thoughtful rambling part 4

A bit of  a break between 3 and 4.  garden, have a package of bees coming, and the usual alligators

=======================================================================A few other recommendations:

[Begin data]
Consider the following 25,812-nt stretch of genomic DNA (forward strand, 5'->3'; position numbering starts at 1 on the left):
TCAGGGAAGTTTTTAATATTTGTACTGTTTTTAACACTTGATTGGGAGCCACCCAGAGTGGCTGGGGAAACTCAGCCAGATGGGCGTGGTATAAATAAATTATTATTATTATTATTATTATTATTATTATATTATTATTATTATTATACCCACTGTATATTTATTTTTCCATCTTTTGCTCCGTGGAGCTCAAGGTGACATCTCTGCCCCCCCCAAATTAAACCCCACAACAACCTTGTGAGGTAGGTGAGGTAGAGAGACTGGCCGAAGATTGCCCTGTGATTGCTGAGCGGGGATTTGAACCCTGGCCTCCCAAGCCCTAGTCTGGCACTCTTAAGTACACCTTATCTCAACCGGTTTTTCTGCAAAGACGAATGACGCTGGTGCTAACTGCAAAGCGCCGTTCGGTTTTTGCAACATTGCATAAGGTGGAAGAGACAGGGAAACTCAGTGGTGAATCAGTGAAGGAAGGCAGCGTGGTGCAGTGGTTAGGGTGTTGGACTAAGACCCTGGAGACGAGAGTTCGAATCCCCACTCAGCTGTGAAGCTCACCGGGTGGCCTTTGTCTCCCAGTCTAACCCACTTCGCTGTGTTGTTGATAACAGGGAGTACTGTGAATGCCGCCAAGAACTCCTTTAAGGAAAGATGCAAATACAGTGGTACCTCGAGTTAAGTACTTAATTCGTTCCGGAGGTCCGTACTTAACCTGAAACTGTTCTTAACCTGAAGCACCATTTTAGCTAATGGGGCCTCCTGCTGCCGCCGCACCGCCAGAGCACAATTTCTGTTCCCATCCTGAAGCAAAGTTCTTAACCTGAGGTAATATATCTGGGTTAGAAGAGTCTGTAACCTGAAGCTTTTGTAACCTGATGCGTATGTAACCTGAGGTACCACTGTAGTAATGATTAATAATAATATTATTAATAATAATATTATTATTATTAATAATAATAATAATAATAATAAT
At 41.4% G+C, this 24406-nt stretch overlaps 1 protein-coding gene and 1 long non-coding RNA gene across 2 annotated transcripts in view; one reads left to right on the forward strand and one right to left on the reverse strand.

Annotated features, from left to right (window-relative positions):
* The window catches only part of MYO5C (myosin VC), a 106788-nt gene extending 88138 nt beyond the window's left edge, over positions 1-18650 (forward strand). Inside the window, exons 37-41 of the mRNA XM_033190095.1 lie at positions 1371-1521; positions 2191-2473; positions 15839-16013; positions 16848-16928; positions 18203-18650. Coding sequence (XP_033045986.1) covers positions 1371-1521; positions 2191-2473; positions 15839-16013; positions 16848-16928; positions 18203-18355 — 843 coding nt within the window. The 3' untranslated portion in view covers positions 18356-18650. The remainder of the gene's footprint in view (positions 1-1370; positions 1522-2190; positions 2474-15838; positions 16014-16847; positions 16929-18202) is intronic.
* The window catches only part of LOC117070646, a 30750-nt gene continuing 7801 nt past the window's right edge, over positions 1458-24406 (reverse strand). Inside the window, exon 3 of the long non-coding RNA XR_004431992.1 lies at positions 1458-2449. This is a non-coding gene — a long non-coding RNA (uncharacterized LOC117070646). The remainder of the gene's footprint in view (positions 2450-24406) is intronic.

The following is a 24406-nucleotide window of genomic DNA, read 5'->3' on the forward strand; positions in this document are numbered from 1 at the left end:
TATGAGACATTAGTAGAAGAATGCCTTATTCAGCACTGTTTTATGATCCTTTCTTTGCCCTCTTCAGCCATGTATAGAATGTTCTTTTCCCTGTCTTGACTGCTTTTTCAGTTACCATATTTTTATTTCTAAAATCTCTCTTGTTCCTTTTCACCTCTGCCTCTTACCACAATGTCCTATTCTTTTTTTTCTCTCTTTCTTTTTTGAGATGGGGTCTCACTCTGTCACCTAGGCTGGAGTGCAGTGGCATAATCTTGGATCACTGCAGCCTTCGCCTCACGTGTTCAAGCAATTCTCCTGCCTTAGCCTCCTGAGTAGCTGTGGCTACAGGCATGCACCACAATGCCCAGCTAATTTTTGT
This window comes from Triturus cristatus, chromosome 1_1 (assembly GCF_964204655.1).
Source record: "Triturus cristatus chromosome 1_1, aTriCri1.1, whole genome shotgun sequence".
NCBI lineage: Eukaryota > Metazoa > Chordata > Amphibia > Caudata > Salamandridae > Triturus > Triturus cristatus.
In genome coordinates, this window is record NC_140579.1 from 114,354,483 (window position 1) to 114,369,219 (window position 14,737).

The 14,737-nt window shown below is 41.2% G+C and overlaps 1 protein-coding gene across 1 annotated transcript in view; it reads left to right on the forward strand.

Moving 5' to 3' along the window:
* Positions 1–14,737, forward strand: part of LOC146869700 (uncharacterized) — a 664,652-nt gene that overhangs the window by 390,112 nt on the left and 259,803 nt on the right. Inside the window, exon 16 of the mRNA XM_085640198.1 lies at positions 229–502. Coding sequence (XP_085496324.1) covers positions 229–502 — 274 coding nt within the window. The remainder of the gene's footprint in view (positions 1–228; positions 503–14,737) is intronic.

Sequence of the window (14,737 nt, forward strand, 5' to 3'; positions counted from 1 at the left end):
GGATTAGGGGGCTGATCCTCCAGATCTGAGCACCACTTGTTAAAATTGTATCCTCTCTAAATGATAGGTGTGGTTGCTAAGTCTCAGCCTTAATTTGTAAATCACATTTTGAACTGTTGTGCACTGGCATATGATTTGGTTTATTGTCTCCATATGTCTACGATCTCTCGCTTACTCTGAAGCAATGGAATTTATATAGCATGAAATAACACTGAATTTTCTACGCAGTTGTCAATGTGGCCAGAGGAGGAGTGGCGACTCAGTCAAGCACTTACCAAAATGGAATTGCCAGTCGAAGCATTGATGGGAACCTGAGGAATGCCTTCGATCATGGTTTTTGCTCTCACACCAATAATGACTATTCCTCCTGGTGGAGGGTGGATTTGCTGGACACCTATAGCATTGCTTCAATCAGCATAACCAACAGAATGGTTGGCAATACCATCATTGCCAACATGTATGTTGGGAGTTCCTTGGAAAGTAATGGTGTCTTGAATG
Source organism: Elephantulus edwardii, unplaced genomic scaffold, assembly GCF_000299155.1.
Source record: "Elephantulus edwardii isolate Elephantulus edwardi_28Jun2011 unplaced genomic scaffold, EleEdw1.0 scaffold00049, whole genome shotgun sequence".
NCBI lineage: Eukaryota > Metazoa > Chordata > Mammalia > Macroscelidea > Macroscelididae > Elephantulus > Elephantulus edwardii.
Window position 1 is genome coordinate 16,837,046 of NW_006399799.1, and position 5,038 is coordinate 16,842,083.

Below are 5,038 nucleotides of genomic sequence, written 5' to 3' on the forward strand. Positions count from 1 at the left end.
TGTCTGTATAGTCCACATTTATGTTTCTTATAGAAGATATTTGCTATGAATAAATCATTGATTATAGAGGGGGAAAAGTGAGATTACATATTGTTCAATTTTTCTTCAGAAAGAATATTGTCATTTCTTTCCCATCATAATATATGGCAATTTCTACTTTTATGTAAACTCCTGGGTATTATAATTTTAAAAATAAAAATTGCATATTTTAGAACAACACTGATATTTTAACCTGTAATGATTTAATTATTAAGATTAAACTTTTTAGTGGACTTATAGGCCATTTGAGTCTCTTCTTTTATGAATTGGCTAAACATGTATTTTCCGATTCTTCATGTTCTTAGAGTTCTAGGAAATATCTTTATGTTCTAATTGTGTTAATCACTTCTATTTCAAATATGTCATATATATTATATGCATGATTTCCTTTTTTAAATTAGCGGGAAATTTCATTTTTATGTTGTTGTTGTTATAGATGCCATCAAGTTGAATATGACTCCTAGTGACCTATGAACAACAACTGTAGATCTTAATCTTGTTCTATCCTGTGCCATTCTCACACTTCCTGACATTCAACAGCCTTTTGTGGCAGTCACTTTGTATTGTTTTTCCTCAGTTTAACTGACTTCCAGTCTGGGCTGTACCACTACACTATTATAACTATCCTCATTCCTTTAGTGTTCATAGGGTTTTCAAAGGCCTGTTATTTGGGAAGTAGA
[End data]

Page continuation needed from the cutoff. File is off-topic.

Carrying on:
1. Learn first aid. In my two favorite modern post apocalyptic stories (The Jakarta Epidemic and Perseid Collapse by Steven Konkoly) no one gets a serious injury without there being some sort of professional medical aid at hand. Even in the big shoot out scene, the marines show up in time to render first aid for a number of gun shot victims. There were medical emergencies in Earth Abides and people died. And neither book had dental emergencies. These will happen. People will fall and hurt themselves. People will make a mistake when using the axe to chop wood. A tree will fall in the wrong direction. Someone will eat something that wasn’t properly canned, or wild harvest something they shouldn’t. Worst case scenario, gun shots and broken bones. You may be lucky to have medical care and supplies available. You might not. This is a case of Be Prepared! Dental emergencies: A tooth with break, cavities will form, a crown will come off. There are some OTC products to help cope with pain, re-attach a crown, pull a tooth. Learn and acquire and be prepared. There is nothing wrong with buying a good first aid kit to keep in your car. But for your home, go through the list of what’s in that first aid kit and buy full size packages of the contents and keep them in one place in your home. Get a small bag at the thrift, or check through your old pocketbooks or backpacks and make this your major first aid kit. Keep it stocked and in one place. If you ever have to “bug out”, just grab and go. Even if you are staying in, it will be in one place where it can be easily accessed. When you need bandaids, that’s where you go. When you need antibiotic ointment, an antihistamine, an antacid. It’s all in the bag. Just be sure to keep it stocked, just as you would your medicine cabinet.